(e.g. Eminem, Jack Harlow, Lil Dicky, quality aside)

2. I’m White, but I grew up around Black folk, so as long as I don’t say “nigga” I’ll just rap like them.

(e.g. G Eazy, Paul Wall, Bhad Bhabie, again, wildly different in terms of quality).

While rapping is the most democratic form of popular music in the world, anyone good at rapping owes some of their technique to Black Americans. As a rule, even the most original White acts in hip-hop borrow slang, lyric structure, dialect and other elements from Black rappers. But while many non-Black rappers at least try to perform with a dialect and vocal timbre different from their normal speech patterns, Since99 has simply said “Fuck it.”

It is his unfiltered, unmistakable “Times New Roman” voice as described by YouTube commenters that takes Since99 from decent SoundCloud rapper into a completely different realm.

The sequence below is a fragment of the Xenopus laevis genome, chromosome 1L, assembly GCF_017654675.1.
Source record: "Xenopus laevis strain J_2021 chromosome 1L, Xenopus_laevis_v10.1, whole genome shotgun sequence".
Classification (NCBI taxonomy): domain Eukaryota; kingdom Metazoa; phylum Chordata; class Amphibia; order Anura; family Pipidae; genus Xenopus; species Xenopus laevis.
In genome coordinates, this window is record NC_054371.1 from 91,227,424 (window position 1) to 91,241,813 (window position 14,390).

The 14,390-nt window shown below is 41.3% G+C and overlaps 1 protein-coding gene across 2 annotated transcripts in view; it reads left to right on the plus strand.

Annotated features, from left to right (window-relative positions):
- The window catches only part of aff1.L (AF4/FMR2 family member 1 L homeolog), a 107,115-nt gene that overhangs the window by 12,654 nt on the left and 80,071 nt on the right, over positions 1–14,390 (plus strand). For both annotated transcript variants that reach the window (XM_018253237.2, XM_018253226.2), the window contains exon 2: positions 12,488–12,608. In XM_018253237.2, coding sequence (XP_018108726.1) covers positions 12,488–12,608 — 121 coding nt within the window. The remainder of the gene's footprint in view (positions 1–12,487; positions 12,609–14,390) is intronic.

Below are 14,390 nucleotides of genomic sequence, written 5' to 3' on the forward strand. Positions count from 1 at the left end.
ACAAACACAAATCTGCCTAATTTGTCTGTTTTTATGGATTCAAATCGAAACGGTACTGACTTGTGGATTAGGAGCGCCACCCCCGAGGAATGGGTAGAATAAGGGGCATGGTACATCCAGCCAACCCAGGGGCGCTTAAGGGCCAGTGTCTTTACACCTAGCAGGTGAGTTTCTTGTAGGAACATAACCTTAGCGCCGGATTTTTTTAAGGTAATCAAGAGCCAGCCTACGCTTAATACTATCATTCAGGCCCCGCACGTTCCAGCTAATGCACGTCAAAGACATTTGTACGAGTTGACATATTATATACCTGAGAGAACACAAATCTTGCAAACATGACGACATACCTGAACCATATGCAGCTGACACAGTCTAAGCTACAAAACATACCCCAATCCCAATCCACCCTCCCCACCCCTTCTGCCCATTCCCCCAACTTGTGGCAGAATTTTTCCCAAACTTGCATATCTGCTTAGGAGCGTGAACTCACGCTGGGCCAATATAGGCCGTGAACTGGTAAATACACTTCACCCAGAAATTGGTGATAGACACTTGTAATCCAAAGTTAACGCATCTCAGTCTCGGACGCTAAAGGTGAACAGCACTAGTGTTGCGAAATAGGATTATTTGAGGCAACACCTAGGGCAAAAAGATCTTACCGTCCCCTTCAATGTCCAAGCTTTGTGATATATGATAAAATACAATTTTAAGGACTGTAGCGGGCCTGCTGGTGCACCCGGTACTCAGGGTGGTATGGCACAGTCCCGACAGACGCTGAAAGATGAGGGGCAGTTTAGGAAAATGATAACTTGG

What makes 99’s choice to use his plain Jane State Farm agent voice so bold is that he conforms to every other 2020 rap standard: he talks about drugs, guns, and sex, uses Black slang terms, rides contemporary beats and flows, and has a syntax that feels like he should be using a “Blacker” dialect to pull it off.

Instead, when Since99 says something like, “He’s serving that pack at a very low rate” in breakout hit “Immaculate,” his enunciation level is over 9000. He sounds like a mortgage broker rather than a street-level dealer, and that’s what makes him raw.

When the stacked triplet flows, anti-mumble White voice, acned face, surprisingly hard punchlines and confidence are all put together, you get a very entertaining rapper with potential who can already carry a project.

From a technical standpoint, it’s novel to see someone take zero shortcuts on syllables and still deliver moderate to fast-paced flows that sound good. In “No Go,” a good chunk of 99’s bars are 10+ syllables yet it sounds effortless:

From a cultural standpoint, Since99 makes up for the dubious authenticity of his raps—unless you believe every word of “shootin’ shit like I’m Gilbert in his prime”—with an unflinching acceptance of his Whiteness.